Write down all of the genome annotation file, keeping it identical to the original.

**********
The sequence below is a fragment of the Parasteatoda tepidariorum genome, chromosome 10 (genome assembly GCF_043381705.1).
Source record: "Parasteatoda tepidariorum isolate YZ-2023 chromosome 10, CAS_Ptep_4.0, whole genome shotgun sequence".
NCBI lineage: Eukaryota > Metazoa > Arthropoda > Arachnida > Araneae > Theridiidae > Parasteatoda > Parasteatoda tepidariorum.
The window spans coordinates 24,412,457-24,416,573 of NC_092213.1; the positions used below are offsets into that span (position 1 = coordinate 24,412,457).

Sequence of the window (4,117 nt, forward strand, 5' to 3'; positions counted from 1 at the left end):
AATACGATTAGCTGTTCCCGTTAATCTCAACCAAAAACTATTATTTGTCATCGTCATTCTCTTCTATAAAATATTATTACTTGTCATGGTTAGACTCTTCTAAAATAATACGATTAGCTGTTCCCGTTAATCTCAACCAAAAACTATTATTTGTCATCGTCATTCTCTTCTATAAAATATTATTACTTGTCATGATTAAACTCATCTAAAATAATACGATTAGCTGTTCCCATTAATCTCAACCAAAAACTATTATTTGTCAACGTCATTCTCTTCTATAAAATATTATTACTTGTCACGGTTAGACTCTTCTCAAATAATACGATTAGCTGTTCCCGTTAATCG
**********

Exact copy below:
The sequence below is a fragment of the Parasteatoda tepidariorum genome, chromosome 10 (genome assembly GCF_043381705.1).
Source record: "Parasteatoda tepidariorum isolate YZ-2023 chromosome 10, CAS_Ptep_4.0, whole genome shotgun sequence".
NCBI lineage: Eukaryota > Metazoa > Arthropoda > Arachnida > Araneae > Theridiidae > Parasteatoda > Parasteatoda tepidariorum.
The window spans coordinates 24,412,457-24,416,573 of NC_092213.1; the positions used below are offsets into that span (position 1 = coordinate 24,412,457).

Sequence of the window (4,117 nt, forward strand, 5' to 3'; positions counted from 1 at the left end):
AATACGATTAGCTGTTCCCGTTAATCTCAACCAAAAACTATTATTTGTCATCGTCATTCTCTTCTATAAAATATTATTACTTGTCATGGTTAGACTCTTCTAAAATAATACGATTAGCTGTTCCCGTTAATCTCAACCAAAAACTATTATTTGTCATCGTCATTCTCTTCTATAAAATATTATTACTTGTCATGATTAAACTCATCTAAAATAATACGATTAGCTGTTCCCATTAATCTCAACCAAAAACTATTATTTGTCAACGTCATTCTCTTCTATAAAATATTATTACTTGTCACGGTTAGACTCTTCTCAAATAATACGATTAGCTGTTCCCGTTAATCG